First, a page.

Catholic Archdiocese to Pay $14.4 Million in Taxes to City of San Francisco

Tuesday, December 01, 2009 , , 1 Comments

We're saved! The Catholics are going to pump $14 million into San Francisco's coffers in the second largest transfer tax in the city's history and that might just be enough to feed 14 city employees pulling a fat city pension for a month.

SJ Mercury News:

The Roman Catholic Archdiocese of San Francisco owes the city $14.4 million in taxes from 2008 property transfers, the city's Transfer Tax Review Board ruled Monday.

The unanimous 3-0 decision came at the fourth and final hearing by the board on the matter, according to Assessor-Recorder Phil Ting, who argued that the archdiocese's transfer of 232 parcels of property from two of its nonprofit incorporated entities to a third in April 2008 was not exempt from tax.

The archdiocese argued it should not have to pay because the transfers were part of an internal restructuring.

Ting maintained that the corporations, as separate, legal entities, were required to pay transfer taxes.

The properties included vacant lots, parking lots, apartments, commercial buildings, parishes and schools throughout the city worth nearly $2 billion, according to Ting's office.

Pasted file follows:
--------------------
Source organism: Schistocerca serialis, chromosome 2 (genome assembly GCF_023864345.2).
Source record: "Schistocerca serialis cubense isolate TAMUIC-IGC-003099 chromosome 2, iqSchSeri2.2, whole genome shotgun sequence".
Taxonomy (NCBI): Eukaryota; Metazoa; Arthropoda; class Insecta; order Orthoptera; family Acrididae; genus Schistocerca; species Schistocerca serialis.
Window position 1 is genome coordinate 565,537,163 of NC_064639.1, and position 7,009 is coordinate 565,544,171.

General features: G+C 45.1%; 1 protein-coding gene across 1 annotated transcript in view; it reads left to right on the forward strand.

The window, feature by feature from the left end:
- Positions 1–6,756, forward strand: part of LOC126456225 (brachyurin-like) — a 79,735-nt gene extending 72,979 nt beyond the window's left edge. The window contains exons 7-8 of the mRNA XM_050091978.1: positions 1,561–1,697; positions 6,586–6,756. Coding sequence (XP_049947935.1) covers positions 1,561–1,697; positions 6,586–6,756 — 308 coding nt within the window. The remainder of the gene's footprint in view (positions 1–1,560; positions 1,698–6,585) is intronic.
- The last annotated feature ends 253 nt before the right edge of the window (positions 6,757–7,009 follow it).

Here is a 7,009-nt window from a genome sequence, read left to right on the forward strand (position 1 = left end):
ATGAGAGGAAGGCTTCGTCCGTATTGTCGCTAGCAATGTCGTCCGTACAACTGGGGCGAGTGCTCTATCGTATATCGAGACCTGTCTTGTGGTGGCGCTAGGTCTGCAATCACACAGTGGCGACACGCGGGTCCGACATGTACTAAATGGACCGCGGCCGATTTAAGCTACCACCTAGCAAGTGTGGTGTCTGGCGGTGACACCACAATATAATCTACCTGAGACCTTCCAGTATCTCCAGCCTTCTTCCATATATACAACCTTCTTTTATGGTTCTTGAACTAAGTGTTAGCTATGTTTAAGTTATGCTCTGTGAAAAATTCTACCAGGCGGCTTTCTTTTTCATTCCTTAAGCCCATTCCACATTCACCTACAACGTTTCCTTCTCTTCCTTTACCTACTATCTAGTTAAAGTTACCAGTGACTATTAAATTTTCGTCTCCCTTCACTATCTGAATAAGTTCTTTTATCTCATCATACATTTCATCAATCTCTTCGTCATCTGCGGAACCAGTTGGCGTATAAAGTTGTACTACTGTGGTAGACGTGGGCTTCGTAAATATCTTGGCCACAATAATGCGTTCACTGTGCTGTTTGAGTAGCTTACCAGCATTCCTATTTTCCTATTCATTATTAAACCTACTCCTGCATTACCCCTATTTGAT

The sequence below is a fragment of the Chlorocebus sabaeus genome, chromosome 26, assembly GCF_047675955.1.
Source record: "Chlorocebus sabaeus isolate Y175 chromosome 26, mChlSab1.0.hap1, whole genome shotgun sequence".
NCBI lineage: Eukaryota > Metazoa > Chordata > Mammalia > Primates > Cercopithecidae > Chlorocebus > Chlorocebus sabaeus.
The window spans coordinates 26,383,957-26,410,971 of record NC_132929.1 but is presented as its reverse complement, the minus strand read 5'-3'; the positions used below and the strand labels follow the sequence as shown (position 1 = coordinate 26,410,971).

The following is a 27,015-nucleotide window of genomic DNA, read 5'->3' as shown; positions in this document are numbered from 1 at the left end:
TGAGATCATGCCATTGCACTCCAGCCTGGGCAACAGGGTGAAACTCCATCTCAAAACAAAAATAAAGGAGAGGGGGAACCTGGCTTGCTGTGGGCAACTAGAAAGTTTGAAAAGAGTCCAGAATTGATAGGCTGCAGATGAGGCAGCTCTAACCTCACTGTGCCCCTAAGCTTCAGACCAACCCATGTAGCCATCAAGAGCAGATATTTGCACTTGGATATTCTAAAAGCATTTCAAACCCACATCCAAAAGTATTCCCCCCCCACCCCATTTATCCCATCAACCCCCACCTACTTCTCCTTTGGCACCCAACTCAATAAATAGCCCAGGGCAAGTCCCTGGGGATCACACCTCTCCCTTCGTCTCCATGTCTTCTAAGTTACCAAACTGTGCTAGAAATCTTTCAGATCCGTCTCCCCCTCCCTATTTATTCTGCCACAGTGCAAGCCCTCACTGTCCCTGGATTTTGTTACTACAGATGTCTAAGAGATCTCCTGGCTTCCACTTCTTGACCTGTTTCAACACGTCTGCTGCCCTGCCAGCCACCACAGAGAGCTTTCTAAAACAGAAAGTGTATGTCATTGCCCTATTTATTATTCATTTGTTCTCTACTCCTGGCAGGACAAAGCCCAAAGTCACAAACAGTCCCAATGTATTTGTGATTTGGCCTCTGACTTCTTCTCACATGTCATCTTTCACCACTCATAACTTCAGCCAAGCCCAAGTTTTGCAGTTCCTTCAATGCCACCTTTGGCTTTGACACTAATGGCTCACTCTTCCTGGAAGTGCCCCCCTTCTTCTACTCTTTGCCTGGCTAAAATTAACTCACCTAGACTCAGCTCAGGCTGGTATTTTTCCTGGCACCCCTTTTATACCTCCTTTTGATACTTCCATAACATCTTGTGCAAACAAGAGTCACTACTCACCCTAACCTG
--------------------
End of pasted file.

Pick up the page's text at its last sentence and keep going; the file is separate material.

Such transfers are often made by corporations in order to protect their assets from litigation, Ting's office said.

The transfer tax, unlike the annual property tax, is a one-time, local tax.

Ting said in a statement that the money owed is the second-largest transfer tax in San Francisco's history.

He said today that he was pleased with the board's "fair" decision.

"The decision clearly states that we followed the law," Ting said, adding, "We want to treat every taxpayer, large or small, the same."

What's the lesson here? Don't fuck with the taxman, even if you think you have little baby Jesus on your side.

Jr Deputy Accountant

Some say he’s half man half fish, others say he’s more of a seventy/thirty split. Either way he’s a fishy bastard.


W.C. Varones said...

"Such transfers are often made by corporations in order to protect their assets from litigation, Ting's office said."

Gee, I wonder what liabilities the Catholic Church is hiding from.